The Forgotten Fifth Element to Achieving Success as a CMO
How many of you knew the median tenure of CMOs in 2015 was 26.5 months? How many of you just said “That’s shocking?” The job security of a CMO is not what it used to be.
So how does a CMO keep his or her job? What is the secret to longevity in the CMO position? Ad Age just ran an article called Four Traits of a Successful CMO, in which they laid out the most important factors while focusing their CMO Spotlight on Anthony Christie of Level 3 Communications. Their take on what’s needed to make it as a CMO is the acronym “CATS: courageous, artful, thoughtful and scientific.”
- Courageous—handling challenges that pop up, being nimble, and always remembering “that customer experience is intrinsically tied to brand,” he said.
- Artful—“In addition to courage, organizational creativity often plays a part” in a CMO’s successful reaction to change,” they said. This is referred to as being ‘artful.’”
- Thoughtful—“Besides the successful CMO’s penchant for crafting new processes, thoughtfulness often helps the CMO deftly limit risk,” they said.
- Scientific—“The scientific side of the effective CMO…is “an innate curiosity for and understanding of the intricacies that power smart marketing. It also means knowing when and where to focus his efforts.”
There’s a small part of that last factor that we at Red Racer Advertising see as an often overlooked BIG trait. FOCUS; let’s call it the Fifth Element (kind of like the fifth Beatle, but, in this case, far more integral to your success as a CMO.)
One of the most common statements agencies hear when we start working with a CMO is, “I want our marketing to be like Apple’s.” If you work for a marketing company you’ve heard this one a lot.
Our response is, generally, “So do we!” And after we all get done chuckling, we talk frankly about what that would require:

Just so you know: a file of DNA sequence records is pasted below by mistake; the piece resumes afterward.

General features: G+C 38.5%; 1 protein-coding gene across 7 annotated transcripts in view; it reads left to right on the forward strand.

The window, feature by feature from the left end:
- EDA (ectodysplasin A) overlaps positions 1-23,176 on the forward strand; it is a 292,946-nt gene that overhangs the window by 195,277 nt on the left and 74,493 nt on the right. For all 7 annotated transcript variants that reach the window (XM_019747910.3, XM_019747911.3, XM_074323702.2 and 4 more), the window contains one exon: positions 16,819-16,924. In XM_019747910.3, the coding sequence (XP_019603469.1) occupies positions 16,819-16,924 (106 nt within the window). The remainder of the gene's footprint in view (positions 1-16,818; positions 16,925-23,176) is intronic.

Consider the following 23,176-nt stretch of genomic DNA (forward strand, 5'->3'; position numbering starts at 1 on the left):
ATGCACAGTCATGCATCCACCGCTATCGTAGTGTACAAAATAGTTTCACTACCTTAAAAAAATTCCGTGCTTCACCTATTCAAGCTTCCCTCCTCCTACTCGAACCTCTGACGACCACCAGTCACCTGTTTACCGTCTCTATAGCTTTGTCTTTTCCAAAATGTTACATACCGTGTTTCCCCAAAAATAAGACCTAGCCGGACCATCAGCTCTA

- A diabolical genius at the helm of the company
- A product no one else has
- A laser-like focus in each of your ad units
Companies that have one of these attributes are rare, much less all three. Apple’s branding and advertising resonates with people—that’s undeniable. But it’s not easy to pull off for the average company—from a budget standpoint, certainly. But also because sales people and product managers tend to want to mention every single feature of a product, or even more challenging, multiple products (plus every single feature of each of them) in every available marketing opportunity.
It’s a normal, understandable reaction to want to cram as much information in as possible. The problem is that saying 10 things about anything in an ad, banner, landing page or most other marketing devices regardless of the product, service, or company, is too many.
Four is too many.
Three is pushing it.
The simple fact is that after the first couple “reasons” a product is the best thing ever, people stop listening, reading, and caring.
Tactically, the trick is to zero in on the most important features or factors. We have found this time and again in our Red Racer’s marketing campaigns for clients, and the most successful CMOs we’ve seen get that and apply it consistently. That creates streamlined communication, more strategically focused goals, accelerated results, and, often, establishes (or reestablishes) a CMO as a proactive leader, instead of a reactive order-taker—the danger zone for any CMO who fears becoming dispensable because they’re getting stuff done but not adding value.
And that’s what any CMO wants.
P.S. It’s also what we want.
At Red Racer Advertising we pride ourselves on the ability to work hand-in-hand with our clients. The relationship we establish with our CMOs is critical—to both of our jobs. The importance of a solid, focused path, which includes goals and expected accomplishments, simply cannot be stressed enough. Having clear direction, committing to it, and demanding communications are clear and to the point helps us do better work and achieve our, and your, desired results, plain and simple.
That’s what I know. Feel free to share your thoughts.